Use the GROUP BY clause with aggregate functions in a SELECT statement to collect data across multiple records. Vertica groups the results into one or more sets of rows that match an expression.

The GROUP BY clause without aggregates is similar to using SELECT DISTINCT.

ROLLUP is an extension to the GROUP BY clause. ROLLUP performs subtotal aggregations.


GROUP BY [/*+GBYTYPE(algorithm)*/] { expression | aggregate‑expression }[,…]



Specifies which algorithm has precedence for implementing this GROUP BY clause, over the algorithm the Vertica query optimizer might otherwise choose. You can set algorithm to one of the following values:

  • HASH: GROUPBY HASH algorithm

For more information about both algorithms, see GROUP BY Implementation Options.


Any expression, including constants and column references in the tables specified in the FROM clause. For example:

column,… column, (expression)

An ordered list of columns, expressions, CUBE, GROUPING SETS, or ROLLUP aggregates.

You can include CUBE and ROLLUP aggregates within a GROUPING SETS aggregate. CUBE and ROLLUP aggregates can result in a large amount of output. In that case, use GROUPING SETS to return only certain results.

You cannot include any aggregates within a CUBE or ROLLUP expression.

You can append multiple GROUPING SETS, CUBE, or ROLLUP aggregates in the same query. Examples:

GROUP BY a,b,c,d, ROLLUP(a,b)
GROUP BY a,b,c,d, CUBE((a,b),c,d)
GROUP BY a,b,c,d, CUBE(a,b), ROLLUP (c,d)
GROUP BY a,b,c,d, GROUPING SETS ((a,d),(b,c),CUBE(a,b))
GROUP BY a,b,c,d, GROUPING SETS ((a,d),(b,c),(a,b),(a),(b),())

Usage Considerations

  • expression cannot include aggregate functions. However, you can use the GROUP BY clause with CUBE, GROUPING SETS, and ROLLUP to return summary values for each group.
  • When you create a GROUP BY clause, you must include all non-aggregated columns that appear in the SELECT list.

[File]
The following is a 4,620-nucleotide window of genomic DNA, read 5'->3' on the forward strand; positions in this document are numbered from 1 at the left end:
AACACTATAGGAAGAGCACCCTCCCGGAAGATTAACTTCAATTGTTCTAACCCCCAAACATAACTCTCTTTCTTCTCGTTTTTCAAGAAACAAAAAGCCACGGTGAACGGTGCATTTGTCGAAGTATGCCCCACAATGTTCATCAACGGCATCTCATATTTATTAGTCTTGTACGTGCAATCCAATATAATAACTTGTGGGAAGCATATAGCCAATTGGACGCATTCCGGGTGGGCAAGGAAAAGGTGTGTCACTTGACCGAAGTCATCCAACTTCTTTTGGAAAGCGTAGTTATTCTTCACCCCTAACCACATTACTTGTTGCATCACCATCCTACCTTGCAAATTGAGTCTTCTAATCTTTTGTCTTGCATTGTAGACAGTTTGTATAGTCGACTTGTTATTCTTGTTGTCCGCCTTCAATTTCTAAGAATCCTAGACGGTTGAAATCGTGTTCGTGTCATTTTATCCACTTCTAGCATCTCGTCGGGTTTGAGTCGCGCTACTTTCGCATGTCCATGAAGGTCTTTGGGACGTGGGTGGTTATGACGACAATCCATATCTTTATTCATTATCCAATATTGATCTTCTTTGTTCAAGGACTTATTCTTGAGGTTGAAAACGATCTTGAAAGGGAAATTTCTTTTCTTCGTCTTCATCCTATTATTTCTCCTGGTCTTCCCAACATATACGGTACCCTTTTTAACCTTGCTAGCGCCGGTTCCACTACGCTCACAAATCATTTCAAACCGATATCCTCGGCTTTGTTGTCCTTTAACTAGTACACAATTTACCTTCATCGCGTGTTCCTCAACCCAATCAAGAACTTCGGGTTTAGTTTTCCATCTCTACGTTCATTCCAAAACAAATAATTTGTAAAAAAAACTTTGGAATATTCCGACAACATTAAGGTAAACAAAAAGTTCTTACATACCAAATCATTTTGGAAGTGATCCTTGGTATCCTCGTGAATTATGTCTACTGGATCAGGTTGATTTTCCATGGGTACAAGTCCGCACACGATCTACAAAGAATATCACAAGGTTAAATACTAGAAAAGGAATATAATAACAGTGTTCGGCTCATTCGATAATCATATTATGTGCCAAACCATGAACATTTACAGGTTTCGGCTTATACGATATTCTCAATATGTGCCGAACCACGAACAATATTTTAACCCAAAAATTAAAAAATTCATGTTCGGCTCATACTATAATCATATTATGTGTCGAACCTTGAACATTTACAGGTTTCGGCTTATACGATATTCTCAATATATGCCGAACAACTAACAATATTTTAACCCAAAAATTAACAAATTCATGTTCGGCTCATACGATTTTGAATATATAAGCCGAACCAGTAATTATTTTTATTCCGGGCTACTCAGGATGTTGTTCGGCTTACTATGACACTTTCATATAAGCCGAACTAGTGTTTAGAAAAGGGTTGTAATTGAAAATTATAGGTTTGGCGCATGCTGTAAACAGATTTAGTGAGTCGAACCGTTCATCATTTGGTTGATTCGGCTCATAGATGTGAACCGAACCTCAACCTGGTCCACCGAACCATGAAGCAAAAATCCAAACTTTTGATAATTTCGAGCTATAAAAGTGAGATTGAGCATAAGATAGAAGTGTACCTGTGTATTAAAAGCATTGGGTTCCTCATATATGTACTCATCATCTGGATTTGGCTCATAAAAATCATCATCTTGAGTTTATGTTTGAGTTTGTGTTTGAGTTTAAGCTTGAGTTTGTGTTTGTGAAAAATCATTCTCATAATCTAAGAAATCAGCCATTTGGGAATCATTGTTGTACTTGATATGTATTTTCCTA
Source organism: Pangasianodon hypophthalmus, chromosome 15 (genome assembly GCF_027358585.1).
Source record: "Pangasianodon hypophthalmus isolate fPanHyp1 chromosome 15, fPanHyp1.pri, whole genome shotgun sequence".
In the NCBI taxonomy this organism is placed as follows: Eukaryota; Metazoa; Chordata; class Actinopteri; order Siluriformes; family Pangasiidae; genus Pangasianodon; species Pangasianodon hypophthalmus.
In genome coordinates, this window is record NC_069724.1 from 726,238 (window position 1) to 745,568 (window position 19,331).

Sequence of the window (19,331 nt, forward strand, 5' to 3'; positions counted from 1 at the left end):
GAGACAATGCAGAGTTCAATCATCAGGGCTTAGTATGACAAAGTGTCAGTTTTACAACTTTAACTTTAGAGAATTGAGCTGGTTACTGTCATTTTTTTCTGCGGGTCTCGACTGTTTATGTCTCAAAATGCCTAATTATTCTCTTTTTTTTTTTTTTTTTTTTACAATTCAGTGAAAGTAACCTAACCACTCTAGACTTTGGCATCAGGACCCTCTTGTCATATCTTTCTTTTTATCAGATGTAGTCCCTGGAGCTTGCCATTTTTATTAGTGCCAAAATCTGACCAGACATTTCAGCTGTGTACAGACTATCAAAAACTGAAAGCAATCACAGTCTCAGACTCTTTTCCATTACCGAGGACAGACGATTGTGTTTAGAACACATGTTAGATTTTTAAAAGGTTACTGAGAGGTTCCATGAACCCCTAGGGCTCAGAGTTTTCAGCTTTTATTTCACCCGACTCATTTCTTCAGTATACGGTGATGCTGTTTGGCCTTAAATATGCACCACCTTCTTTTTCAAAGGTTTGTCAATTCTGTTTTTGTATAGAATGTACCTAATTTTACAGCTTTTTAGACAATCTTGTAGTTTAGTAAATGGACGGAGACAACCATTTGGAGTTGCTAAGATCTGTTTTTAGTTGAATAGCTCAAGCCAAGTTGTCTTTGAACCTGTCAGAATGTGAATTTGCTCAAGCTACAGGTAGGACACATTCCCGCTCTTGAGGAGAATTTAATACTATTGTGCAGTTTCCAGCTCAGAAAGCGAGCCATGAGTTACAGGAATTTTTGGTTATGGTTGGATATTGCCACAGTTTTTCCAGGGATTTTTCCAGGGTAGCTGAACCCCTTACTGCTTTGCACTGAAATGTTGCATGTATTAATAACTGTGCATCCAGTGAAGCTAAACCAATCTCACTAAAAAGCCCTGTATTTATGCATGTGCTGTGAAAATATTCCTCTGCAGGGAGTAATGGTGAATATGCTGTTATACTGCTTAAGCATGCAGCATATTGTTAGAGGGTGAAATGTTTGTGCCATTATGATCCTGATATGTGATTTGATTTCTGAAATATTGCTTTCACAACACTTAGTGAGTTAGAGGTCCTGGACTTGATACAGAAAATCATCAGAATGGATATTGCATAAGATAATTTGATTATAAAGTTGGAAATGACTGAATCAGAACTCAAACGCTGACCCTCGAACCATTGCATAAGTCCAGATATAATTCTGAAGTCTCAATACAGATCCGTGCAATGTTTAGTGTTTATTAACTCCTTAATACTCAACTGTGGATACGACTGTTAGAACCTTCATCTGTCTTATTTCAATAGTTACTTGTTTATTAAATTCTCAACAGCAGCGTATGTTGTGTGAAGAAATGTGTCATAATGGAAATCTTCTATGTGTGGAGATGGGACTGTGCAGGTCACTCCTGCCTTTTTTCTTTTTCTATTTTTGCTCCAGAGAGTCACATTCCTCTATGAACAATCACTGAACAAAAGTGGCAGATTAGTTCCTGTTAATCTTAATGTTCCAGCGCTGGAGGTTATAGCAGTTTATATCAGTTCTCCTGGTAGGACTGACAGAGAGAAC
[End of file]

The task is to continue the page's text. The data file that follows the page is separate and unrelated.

• If the GROUP BY clause includes a WHERE clause, Vertica ignores all rows that do not satisfy the WHERE clause.


This example shows how to use the WHERE clause with GROUP BY. In this case, the example retrieves all employees whose last name begins with S, and ignores all rows that do not meet this criteria. The GROUP BY clause uses the ILIKE function to retrieve only last names beginning with S. The aggregate function SUM computes the total vacation days for each group.

=> SELECT employee_last_name, SUM(vacation_days)
   FROM employee_dimension
   WHERE employee_last_name ILIKE 'S%'
   GROUP BY employee_last_name;
 employee_last_name | SUM
 Sanchez            | 2892
 Smith              | 2672
 Stein              | 2660
(3 rows)

The GROUP BY clause in the following example groups results by vendor region, and vendor region's biggest deal:

=> SELECT vendor_region, MAX(deal_size) AS "Biggest Deal"
   FROM vendor_dimension
   GROUP BY vendor_region;
 vendor_region | Biggest Deal
 East          |       990889
 MidWest       |       699163
 NorthWest     |        76101
 South         |       854136
 SouthWest     |       609807
 West          |       964005
(6 rows)

The following query modifies the previous one with a HAVING clause, which specifies to return only groups whose maximum deal size exceeds $900,000:

=> SELECT vendor_region, MAX(deal_size) as "Biggest Deal"
   FROM vendor_dimension
   GROUP BY vendor_region
   HAVING MAX(deal_size) > 900000;
 vendor_region | Biggest Deal
 East          |       990889
 West          |       964005
(2 rows)

You can use the GROUP BY clause with one-dimensional arrays of scalar types. In the following example, grants is an ARRAY[VARCHAR] and grant_values is an ARRAY[INT].

=> CREATE TABLE employees (id INT, department VARCHAR(50), grants ARRAY[VARCHAR], grant_values ARRAY[INT]);

=> COPY employees FROM STDIN;

=> SELECT department, grants, SUM(apply_sum(grant_values)) FROM employees GROUP BY grants, department;
 department |          grants          |  SUM
 Physics    | ["US-7376","DARPA-1567"] | 235000
 Astronomy  | ["US-7376","DARPA-1567"] |   9000
 Physics    | ["US-7376"]              |  30000
(3 rows)	

The GROUP BY clause without aggregates is similar to using SELECT DISTINCT. For example, the following two queries return the same results:

=> SELECT DISTINCT household_id FROM customer_dimension;
=> SELECT household_id FROM customer_dimension GROUP BY household_id;

See Also